You say p'TAYto and I say p'TAdo. Although both countries speak the same language, anyone can tell the difference between an American and a Brit. These differences are so significant that when a Brit steps on the American soil, his origin is immediately known upon speaking, and vice versa.
A Brit would say, “An American doesn’t speak English, they speak American”. Americans on the other hand describe British English as the old version of the English language.
But, what exactly are these differences? Let’s break them down.
There are quite a few differences in spelling, thanks to Noah Webster, an American lexicographer, who made minor revisions in how some words are spelled, or should we write “spelt”?
According to Webster, America needed to show the world that they have attained independence. He was also frustrated by the inconsistencies in the English spelling and wanted to spell English words the way they are pronounced, and remove letters that don't match a sound. Since the late 1700s until this date, Americans and Brits have different spelling in words such as:
2. Past Tense Verbs
Even past tense verbs vary between American English and British English. For example, the past tense of the word “learn” in American English is “learned” while in British it’s either “learned” or “learnt”. The same goes to words such as:
dreamed – dreamt
spelled – spelt
leaned – leant
burned – burnt
Overall, Americans tend to use “–ed” ending, while Brits prefer the “–t” ending.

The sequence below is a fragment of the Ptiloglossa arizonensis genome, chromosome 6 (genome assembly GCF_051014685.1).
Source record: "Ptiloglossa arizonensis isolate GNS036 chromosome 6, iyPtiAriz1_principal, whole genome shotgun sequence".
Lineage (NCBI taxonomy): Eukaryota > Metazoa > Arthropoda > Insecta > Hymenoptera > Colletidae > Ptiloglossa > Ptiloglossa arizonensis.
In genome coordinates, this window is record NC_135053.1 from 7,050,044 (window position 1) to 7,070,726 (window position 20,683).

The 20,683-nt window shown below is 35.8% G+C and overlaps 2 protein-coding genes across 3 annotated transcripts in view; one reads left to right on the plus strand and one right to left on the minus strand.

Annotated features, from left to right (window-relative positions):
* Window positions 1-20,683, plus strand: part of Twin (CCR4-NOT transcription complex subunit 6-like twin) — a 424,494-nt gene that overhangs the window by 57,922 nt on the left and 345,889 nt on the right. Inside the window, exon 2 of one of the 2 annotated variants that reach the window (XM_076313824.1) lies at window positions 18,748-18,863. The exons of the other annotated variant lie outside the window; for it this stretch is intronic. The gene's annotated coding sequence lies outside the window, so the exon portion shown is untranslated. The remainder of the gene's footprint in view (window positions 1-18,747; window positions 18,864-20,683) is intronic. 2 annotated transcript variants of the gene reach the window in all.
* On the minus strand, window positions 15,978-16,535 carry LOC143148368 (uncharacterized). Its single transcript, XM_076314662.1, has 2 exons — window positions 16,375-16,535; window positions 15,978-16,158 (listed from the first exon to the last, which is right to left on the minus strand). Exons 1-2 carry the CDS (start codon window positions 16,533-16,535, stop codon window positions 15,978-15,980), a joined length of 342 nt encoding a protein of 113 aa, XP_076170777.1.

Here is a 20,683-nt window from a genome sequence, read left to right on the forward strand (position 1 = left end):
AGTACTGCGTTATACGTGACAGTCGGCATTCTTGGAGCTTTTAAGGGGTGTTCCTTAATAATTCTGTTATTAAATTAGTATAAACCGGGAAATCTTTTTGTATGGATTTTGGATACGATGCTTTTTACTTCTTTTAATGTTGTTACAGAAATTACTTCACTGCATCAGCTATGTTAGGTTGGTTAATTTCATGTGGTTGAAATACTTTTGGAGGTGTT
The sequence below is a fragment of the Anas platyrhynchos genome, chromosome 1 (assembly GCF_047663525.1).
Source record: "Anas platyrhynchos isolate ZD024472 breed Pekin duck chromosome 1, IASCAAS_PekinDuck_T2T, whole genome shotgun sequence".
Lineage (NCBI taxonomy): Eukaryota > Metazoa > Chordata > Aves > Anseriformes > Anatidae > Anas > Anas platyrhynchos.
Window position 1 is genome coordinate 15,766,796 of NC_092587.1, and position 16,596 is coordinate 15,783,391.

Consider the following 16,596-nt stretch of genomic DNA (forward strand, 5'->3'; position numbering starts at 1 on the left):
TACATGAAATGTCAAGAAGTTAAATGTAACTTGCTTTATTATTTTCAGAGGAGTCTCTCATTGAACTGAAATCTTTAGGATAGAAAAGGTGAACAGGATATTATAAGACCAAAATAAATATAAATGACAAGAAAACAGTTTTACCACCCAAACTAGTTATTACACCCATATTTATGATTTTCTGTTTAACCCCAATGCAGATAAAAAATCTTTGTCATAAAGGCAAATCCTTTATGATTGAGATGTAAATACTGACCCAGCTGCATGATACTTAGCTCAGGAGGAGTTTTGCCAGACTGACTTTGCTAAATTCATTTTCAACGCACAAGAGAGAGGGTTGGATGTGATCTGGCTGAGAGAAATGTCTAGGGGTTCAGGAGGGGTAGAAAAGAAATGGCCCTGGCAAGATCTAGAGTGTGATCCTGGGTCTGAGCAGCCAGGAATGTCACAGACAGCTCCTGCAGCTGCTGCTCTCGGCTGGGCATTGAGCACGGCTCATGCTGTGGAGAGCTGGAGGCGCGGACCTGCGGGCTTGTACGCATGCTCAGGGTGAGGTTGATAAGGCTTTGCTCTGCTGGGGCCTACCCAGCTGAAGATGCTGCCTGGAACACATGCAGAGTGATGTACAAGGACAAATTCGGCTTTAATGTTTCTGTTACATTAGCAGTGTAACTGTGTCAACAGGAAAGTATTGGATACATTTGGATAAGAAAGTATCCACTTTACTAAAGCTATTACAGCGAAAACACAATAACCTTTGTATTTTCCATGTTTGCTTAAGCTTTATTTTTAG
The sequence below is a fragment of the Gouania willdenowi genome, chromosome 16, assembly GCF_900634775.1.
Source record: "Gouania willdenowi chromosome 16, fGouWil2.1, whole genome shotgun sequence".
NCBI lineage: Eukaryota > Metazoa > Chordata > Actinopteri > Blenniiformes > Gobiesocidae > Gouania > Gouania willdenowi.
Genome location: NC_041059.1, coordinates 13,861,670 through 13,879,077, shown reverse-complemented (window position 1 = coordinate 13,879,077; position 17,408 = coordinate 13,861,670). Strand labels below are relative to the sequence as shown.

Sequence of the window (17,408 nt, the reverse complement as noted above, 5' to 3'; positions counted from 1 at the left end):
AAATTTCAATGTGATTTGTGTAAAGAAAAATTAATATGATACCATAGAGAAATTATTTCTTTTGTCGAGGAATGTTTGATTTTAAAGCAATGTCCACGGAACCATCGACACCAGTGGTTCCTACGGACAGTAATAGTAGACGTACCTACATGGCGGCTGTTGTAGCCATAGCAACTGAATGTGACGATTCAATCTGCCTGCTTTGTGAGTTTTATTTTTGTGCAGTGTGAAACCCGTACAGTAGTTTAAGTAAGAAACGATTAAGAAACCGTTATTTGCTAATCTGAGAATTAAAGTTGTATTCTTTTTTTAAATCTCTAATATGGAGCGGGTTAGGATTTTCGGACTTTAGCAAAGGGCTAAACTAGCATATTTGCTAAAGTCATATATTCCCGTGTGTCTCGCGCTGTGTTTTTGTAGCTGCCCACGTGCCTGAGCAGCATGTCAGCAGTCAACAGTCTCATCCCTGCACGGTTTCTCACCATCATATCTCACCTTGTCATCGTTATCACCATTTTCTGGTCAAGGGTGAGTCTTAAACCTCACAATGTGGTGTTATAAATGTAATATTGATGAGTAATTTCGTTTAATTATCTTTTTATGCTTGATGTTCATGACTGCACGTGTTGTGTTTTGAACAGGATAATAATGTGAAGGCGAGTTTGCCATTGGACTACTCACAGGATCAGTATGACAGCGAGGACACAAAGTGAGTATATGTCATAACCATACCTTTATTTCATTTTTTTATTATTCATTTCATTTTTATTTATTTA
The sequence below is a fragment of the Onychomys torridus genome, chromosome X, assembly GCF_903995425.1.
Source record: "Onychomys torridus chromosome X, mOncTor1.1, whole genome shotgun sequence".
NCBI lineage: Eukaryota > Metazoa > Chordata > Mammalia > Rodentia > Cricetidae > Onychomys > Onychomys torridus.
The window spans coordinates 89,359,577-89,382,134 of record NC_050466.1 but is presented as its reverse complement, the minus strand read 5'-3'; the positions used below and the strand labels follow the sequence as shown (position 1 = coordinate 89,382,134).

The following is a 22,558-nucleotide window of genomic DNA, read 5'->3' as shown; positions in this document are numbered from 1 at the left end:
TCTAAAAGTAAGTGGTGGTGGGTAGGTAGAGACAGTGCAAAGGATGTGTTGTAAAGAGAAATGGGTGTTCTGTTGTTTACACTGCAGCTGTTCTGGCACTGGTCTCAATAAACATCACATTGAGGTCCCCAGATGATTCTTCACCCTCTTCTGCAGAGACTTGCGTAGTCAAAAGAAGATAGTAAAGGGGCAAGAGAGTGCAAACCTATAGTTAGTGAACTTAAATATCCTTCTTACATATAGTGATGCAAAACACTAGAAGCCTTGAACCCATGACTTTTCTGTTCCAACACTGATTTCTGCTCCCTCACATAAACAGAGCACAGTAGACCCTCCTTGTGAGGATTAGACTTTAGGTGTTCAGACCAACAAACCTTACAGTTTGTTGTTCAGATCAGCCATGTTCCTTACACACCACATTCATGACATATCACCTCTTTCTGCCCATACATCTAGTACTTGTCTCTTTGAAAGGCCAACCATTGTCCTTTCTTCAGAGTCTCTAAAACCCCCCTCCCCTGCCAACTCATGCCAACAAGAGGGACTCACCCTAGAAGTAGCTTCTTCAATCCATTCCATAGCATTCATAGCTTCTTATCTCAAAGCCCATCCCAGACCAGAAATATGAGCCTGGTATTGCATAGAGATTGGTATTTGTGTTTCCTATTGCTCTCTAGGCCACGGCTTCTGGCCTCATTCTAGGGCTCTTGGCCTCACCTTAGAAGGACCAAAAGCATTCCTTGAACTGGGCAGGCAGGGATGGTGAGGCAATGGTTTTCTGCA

Past participle forms are also different between the two nations. An American would probably say, “I never gotten caught” while a Brit might say “I never got caught”. In American English, both “got” and “gotten” are correct, whereas British English only uses “got”.
3. Collective Nouns
When you hear the word collective nouns, the first thing that comes to your mind is a group of people or objects.
Examples of collective nouns are:
Staff: A group of employees
Band: A group of musicians
Team: A group of athletes
As far as American English is concerned, collective nouns are singular. It’s very common to hear an American say “the team is hardworking”. On the other hand, British English view collective nouns as either singular or plural, and it’s very common to hear Brits say both “the team are hardworking” and “the team is hardworking”.
4. Auxiliary Verbs
Commonly known as “helping verbs”, auxiliary verbs help form a grammatical function. We use them to add information about modality, voice, and time.
The auxiliary verb “shall”, for instance, is used by Brits to express the future, but only for we and I. A Brit would say, “I shall do it when I have time.”
Nevertheless, “shall” is hardly used in American English because it’s considered very formal. Instead, Americans use “will”; for example, “I will go home”. When it comes to posing questions, Brits would probably say, “Shall we go home?” whereas Americans might say, “Should we go home?”
Differences also come out when the two groups want to express a lack of obligation.
For example, Americans would say,
“You do not (don’t) need to go to the cinema, if you don't want to.”
While a Brit might say,
“You needn’t go to the cinema, if you don't want to.”
Another area where variation comes out significantly is vocabulary. Many words in American and British English may seem different but in real sense have the same meaning.
Some of these words include:
Bonnet (British) and Hood (American): Front of a car
Holiday (British) and Vacation (American): An extended period of recreation
Flats (British) and Apartments (American): A suite of rooms that form a single residence
Petrol (British) and Gasoline (American): Refined petroleum used as fuel for internal combustion engines
Garden (British) and Yard (American): meaning the area outside around your home.
Despite these differences, American English and British English have a lot of similarities.
As such, it’s not easy for issues of misunderstanding to arise. In most cases, the language style is the same, so both groups rarely experience difficulty in understanding each other.
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